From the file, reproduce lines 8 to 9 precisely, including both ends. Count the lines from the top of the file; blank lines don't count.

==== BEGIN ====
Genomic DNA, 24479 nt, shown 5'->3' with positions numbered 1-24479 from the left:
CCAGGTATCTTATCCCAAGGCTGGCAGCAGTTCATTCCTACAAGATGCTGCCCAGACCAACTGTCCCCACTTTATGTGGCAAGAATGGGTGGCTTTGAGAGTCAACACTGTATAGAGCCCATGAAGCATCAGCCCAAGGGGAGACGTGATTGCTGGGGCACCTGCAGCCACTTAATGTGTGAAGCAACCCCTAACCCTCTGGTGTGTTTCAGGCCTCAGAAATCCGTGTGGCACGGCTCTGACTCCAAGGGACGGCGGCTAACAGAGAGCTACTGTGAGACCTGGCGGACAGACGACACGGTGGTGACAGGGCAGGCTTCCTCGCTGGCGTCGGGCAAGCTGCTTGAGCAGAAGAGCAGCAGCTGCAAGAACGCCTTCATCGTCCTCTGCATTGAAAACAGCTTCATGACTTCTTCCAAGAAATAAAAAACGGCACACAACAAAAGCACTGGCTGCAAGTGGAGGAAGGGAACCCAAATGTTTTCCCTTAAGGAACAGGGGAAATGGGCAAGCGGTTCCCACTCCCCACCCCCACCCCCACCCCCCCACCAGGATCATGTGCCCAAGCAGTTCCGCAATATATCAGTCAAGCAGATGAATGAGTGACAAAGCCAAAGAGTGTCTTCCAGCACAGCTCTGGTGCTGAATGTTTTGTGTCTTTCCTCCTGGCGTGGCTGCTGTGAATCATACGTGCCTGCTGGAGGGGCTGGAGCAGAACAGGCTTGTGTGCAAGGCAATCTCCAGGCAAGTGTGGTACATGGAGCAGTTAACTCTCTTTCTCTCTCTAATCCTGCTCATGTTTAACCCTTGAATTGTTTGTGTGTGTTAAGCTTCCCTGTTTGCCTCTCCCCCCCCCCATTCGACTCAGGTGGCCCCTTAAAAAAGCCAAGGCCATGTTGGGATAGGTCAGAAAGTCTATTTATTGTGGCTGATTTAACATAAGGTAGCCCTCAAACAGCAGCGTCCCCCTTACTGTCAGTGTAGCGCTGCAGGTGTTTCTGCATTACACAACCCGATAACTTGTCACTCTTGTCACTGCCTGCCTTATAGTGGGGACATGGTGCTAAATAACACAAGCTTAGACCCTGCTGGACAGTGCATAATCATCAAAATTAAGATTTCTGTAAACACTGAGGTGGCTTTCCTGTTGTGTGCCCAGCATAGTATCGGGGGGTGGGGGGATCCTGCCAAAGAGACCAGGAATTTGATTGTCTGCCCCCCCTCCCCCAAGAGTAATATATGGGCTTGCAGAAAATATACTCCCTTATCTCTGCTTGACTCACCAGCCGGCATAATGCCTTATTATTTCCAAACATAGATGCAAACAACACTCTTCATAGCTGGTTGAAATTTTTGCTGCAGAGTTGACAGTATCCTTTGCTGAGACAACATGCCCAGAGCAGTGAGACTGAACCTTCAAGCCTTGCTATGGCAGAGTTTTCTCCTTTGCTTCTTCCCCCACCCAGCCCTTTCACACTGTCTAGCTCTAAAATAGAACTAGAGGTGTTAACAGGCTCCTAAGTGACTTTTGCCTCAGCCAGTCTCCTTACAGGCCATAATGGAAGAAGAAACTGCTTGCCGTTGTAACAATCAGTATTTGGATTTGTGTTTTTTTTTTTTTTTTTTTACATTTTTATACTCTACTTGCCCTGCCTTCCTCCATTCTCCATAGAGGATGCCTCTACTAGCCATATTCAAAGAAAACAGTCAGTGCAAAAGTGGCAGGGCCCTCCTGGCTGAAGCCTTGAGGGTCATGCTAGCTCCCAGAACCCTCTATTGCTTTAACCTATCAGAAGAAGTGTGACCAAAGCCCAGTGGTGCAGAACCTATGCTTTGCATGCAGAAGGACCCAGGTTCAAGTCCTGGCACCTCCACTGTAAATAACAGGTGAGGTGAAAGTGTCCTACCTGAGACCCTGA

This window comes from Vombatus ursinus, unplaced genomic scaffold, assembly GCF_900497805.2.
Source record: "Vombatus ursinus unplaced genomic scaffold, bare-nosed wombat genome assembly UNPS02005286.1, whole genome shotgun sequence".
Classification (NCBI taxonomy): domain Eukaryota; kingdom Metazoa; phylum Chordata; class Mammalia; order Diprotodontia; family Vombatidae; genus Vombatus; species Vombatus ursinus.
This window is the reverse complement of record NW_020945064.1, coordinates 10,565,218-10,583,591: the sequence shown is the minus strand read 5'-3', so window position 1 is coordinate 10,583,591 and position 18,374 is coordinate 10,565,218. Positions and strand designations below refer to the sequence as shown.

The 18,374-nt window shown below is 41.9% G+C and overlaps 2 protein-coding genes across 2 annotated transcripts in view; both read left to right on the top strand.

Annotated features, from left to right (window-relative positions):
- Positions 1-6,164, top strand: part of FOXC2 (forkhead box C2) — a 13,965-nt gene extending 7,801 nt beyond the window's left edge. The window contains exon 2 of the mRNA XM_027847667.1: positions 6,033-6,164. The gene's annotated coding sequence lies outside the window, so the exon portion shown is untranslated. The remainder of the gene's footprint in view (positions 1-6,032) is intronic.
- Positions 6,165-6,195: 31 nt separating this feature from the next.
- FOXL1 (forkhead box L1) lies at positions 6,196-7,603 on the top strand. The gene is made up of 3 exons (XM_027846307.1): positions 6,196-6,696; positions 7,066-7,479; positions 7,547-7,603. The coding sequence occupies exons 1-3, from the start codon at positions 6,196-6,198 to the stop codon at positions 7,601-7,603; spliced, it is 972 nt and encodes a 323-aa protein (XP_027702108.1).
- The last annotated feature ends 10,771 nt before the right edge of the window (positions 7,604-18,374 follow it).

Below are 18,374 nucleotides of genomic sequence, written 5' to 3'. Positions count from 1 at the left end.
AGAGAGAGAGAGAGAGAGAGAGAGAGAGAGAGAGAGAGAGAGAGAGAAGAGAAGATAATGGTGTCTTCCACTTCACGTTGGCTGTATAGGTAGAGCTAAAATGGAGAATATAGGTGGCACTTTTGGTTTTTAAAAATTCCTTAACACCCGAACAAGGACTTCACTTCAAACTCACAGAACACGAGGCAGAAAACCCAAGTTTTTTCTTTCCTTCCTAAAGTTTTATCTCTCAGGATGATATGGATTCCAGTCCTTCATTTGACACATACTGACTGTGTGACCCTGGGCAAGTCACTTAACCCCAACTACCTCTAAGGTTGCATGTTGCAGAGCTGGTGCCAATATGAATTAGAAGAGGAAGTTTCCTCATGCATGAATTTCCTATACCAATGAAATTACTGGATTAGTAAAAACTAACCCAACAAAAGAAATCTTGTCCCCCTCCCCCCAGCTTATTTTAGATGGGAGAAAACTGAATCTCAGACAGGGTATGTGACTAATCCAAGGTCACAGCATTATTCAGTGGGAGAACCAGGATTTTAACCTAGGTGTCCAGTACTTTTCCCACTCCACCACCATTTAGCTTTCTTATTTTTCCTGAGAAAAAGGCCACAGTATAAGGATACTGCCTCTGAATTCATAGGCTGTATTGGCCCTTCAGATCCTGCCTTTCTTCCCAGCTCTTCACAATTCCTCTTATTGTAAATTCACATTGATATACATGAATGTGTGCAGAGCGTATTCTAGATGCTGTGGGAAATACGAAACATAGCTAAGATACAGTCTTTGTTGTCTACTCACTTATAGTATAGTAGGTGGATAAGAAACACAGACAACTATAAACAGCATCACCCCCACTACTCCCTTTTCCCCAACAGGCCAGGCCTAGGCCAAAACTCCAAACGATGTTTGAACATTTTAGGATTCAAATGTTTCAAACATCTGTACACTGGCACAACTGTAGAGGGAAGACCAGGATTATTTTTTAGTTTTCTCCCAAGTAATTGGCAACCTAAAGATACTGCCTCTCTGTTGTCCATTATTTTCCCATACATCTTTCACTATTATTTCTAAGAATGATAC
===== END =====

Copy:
Annotated features, from left to right (window-relative positions):
- Positions 1-6,164, top strand: part of FOXC2 (forkhead box C2) — a 13,965-nt gene extending 7,801 nt beyond the window's left edge. The window contains exon 2 of the mRNA XM_027847667.1: positions 6,033-6,164. The gene's annotated coding sequence lies outside the window, so the exon portion shown is untranslated. The remainder of the gene's footprint in view (positions 1-6,032) is intronic.